• Need to know: Watch out for brown bears – the river is teeming with salmon in mid-summer and the bears know it!
kenai river trail
Kenai River Trail

The Kenai River Trail is a linear hike that follows the banks of the Kenai River. It’s a popular destination for fishing, wildlife watching, and picnics. Kenai River is a popular spot for bald eagles. The best place to start is at Skilak Lake Road and follow the trail as it meanders through forests and along riverbanks. After a few miles, you’ll reach a junction. Here you can either take the steeper upper trail or the lower trail along the river. The upper trail will give you better views of the river and wildlife but is more challenging. The lower river trail is an easier option and still has some great views.

brown bear fishing kenai river trail
Brown bear salmon fishing

This is bear country, so take care not to surprise any bears and always carry your bear spray. A hiker with a dog was bitten twice after his dog chased a bear. If you’re hiking with a dog, I suggest keeping it on a leash – especially in mid-summer when the salmon are running.

kenai river
Kenai River

Flattop Mountain Trail (Anchorage)

  • Distance: 3.5 miles out and back trail with about 1400 ft elevation.
  • Trailhead: Joint Base Elmendorf-Richardson.
  • Location: 10 miles from downtown Anchorage.
  • Terrain: Moderate – a steep climb but on a good trail. A rocky section near the top.
  • Time: 1- 3 hours depending on fitness.
  • Best time to hike: Accessible all year round depending on snow cover.
  • Need to know: The most climbed peak in the entire state. You need a day permit for parking and dogs must be kept on a leash.
flattop mountain alaska
Flattop Mountain
looking north from flattop mountain
Looking North from Flattop Mountain

If you’re staying in downtown Anchorage this is a popular hike on your doorstep. The Flattop Mountain Trail is a short but stiff climb with great views of the city and Cook Inlet – on a clear day you can even see Denali! As popular trails go, this short hike is still worthwhile. It’s often used by locals fitting a quick walk or run on a busy day.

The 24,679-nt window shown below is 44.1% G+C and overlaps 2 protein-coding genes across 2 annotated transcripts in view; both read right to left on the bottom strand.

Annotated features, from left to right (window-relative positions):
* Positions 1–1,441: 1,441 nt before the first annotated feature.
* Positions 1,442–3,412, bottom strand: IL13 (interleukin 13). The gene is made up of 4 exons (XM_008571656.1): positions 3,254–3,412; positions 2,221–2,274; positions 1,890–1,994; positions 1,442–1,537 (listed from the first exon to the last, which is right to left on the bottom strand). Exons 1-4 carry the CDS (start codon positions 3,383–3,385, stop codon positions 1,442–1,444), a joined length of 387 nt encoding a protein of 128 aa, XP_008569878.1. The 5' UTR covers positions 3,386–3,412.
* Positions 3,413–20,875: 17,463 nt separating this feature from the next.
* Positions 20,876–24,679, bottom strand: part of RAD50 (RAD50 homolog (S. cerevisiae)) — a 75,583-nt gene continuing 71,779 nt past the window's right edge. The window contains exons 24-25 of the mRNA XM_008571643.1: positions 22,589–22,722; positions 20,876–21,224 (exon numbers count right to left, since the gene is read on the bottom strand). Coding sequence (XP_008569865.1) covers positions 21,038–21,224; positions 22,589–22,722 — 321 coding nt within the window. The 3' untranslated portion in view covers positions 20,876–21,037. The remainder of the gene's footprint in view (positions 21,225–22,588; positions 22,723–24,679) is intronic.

alpine flowers flattop mountain
Alpine flowers Flattop Mountain

Wolverine Peak (Chugach State Park)

  • Distance: 8 miles out and back trail with about 3600 ft elevation.
  • Trailhead: Basher Drive (quieter than the Prospect Heights approach).
  • Location: 10 miles from downtown Anchorage.
  • Terrain: Moderate – a steep climb but on a good trail. No technical difficulty.
  • Time: 4- 8 hours depending on fitness.
  • Best time to hike: June to September. Possible in winter for experienced hikers.
  • Need to know: The most climbed peak in the entire state. You need a day permit for parking and dogs must be kept on a leash.
Wolverine Peak Alaska
Wolverine Peak

This is the easiest peak in the Chugach Mountains in terms of technical difficulty. Even Flattop Mountain has a rocky section near the top. But it’s still a worthwhile hike and one of the best day hikes near Anchorage. Once you’re clear of the trees the views are amazing looking out over the inlet to the Aleutian ranges. If you’re a competent hiker, you can always extend the route and make it more interesting by following the ridge to Rusty Point.

Reed Lakes Trail (Hatcher Pass)

  • Distance: 8 miles out and back trail with about 3600 ft elevation.
  • Trailhead: Archangel Road, Hatcher Pass
  • Location: Sutton-Alpine, 19 miles from Palmer, 60 miles from Anchorage
  • Terrain: Challenging route – switchbacks and boulder fields.
  • Time: 4- 8 hours depending on fitness.
  • Best time to hike: April to October. Possible in winter for experienced hikers.
  • Need to know: More remote feel than the trails around Anchorage. You need a day permit for parking and dogs must be kept on a leash.
Reed lakes trail, best hikes in Alaska
Reed Lake Trail

This trail at Hatcher Pass starts off easily for the first mile or so following an old mining road past the remnants of Snowbird village on relatively flat terrain. This is just the warm-up!

As the trail starts to climbs upwards, the easy path gives way to steep switchbacks and stretches of boulder fields that most hikers will find challenging. It’s all worth it when you glimpse the turquoise waters of Lower Reed Lake up ahead. Soak up the panorama then continue your climb for another mile to Upper Reed Lake.

reed lakes
Reed Lakes

You can continue from here to the site of a crashed bomber from the 1950s on the aptly named Bomber Glacier. It adds 4 miles to your round trip but the trail conditions deteriorate with very loose rock and boulder fields – some hikers will find this extra section really strenuous. The bomber wreckage is out on the glacial so you’ll need walking spikes to reach the site.

Kesugi Ridge Trail (Denali State Park)

  • Distance: 30-mile thru-hike with about 6400 ft elevation.
  • Trailhead: Little Coal Creek Trailhead, George Parks Highway (alternative with more climb Byers Lake trailhead).
  • Location: 80 miles north of Talkeetna, (165 miles from Anchorage)
  • Terrain: Fairly difficult. Hikers need to be self-sufficient and used to thru-hiking.
  • Time: 3 – 4 days.
  • Best time to hike: July to September.